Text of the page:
There are numerous stories of escapes that ended peaceably, some by Japanese prisoners and some by Germans. The most obvious opportunities came with the Germans who had gained the opportunity to go off base to work. Content with their lot for the most part, many departures were of the adventure-seeking variety. German PWs sometimes walked away from their work or camp simply to see the sights, take a swim, or to visit the ladies and local eating and drinking establishments. They often returned undetected in time for morning roll call. Some prisoners even located extended family members in the region and joined them for dinner or other pleasurable pastimes before returning to their camps or being picked up and brought back.

As for the citizens who lived near the PW camps, they held one of two views. There were those who feared the prisoners being housed so nearby and working among them, certain that the Germans intended to kill them in their beds. Then there were those who had little or no fear of the prisoners or of their possible escape. Some locals visited the camps either to sight-see out of curiosity, or to inquire as to some relative back in Germany, since so many Wisconsinites had come from Germany themselves or held some other familial connection.

History is rife with the telling of families who had PWs working on their farms, or who worked beside them in the fields and factories, and later corresponded with the former prisoners after the war. Some sent care packages to them in Germany. Some became sponsors when PWs wished to immigrate back to the States after their repatriation.

This short blog doesn’t give me space to share the many anecdotes I read about in my research for Season of My Enemy, but I hope that if the history of the German PWs intrigues you, you’ll look into it. The following 12-minute video is a concise, fascinating, and at moments astounding look into this bit of American and German history.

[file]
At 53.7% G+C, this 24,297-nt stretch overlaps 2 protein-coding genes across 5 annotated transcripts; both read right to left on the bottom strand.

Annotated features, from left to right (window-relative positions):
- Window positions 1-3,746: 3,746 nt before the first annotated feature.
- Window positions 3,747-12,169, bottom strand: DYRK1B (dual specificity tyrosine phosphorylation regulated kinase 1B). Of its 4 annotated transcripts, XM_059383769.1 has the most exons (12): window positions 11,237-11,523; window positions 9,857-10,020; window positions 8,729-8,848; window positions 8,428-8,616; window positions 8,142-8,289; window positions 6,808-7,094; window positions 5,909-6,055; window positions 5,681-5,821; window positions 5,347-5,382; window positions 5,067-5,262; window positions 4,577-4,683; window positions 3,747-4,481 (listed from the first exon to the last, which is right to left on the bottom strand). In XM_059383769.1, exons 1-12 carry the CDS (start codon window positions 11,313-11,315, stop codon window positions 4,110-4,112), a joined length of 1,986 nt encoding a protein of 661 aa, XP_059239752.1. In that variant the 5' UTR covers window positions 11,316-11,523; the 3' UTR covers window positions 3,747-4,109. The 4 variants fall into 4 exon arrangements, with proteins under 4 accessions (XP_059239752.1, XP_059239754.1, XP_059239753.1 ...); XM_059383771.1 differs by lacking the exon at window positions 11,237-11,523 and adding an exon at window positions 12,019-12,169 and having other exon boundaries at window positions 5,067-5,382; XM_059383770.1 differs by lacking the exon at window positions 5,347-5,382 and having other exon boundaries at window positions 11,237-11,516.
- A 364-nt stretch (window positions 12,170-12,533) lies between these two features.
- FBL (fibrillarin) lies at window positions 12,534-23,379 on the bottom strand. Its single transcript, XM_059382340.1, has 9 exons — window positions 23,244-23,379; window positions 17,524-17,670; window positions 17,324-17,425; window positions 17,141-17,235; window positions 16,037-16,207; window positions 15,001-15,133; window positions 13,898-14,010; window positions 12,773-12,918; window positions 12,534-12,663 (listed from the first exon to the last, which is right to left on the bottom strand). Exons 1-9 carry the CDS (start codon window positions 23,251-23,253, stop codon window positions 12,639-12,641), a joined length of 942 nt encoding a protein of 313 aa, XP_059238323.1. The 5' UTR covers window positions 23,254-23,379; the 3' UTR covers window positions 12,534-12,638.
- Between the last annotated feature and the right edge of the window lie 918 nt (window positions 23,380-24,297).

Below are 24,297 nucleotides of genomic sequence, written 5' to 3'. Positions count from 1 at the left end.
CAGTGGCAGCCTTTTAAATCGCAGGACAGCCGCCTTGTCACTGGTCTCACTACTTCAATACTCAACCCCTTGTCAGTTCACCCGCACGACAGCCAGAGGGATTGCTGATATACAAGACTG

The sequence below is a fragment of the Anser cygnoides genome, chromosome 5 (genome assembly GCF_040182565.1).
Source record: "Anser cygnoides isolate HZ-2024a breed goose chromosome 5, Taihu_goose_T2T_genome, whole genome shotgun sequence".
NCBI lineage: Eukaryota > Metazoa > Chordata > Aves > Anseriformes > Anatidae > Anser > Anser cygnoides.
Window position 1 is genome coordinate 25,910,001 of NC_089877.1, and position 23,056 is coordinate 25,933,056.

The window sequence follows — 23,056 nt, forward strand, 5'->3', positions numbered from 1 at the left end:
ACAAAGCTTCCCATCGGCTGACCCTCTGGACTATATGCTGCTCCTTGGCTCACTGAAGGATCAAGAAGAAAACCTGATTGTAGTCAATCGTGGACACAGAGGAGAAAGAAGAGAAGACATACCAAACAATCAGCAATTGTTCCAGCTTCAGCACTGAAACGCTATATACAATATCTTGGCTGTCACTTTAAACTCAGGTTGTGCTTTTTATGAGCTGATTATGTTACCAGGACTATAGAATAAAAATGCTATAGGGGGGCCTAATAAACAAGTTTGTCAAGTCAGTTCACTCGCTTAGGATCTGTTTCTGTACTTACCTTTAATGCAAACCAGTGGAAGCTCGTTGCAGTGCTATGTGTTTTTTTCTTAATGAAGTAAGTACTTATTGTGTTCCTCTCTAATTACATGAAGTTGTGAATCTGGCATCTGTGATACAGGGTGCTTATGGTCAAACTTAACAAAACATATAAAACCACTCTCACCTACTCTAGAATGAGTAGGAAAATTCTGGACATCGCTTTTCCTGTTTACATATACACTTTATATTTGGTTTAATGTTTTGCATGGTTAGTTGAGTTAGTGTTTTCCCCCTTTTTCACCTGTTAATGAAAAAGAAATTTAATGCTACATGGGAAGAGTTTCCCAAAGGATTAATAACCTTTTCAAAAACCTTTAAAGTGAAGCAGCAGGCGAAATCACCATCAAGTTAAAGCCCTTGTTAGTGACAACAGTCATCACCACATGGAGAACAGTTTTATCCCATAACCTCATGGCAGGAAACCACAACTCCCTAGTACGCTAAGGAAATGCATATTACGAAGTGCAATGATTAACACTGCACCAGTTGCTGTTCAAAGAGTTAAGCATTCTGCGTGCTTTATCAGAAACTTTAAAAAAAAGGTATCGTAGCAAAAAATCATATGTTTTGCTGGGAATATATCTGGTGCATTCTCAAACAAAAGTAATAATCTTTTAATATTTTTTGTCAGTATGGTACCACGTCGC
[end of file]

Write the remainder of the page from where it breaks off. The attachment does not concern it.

Heroes, Heroines, and History is winding up August and our month-long, Three Million Views Celebration! If you haven’t entered yet for one of our big drawings, it’s your LAST CHANCE to enter to win part of a giveaway of over 60 books in 18 prizes! One grand prize will consist of 10 books, two readers will win a second prize containing 5 books, and there will be 15 winners of a third prize containing 2 books each. There are several ways to earn entries, such as following, or commenting on the HHH blog each day. Thank you for being part of the HHH community, and best wishes in the giveaway! Enter at this link:

I also invite you to read my novel of a very special heroine and her Wisconsin family who encounter a group of German PWs on their farm during WWII.

Enjoying our celebration with you!


  1. Thanks for posting today and giving us a different viewpoint of the POW's interred within the country. And I appreciate your monthly contributions to the blog as well.

    1. Thank you for that encouragement, Connie! Blessings!

  2. Thank you for your post with your research history of WWII prisoners on America soil. I really enjoyed reading Season of My Enemy by you. Blessings on your writing.

    1. I'm so glad you liked it! Thank you, Marilyn. :)

  3. Naomi, Thank you for sharing this fascinating post!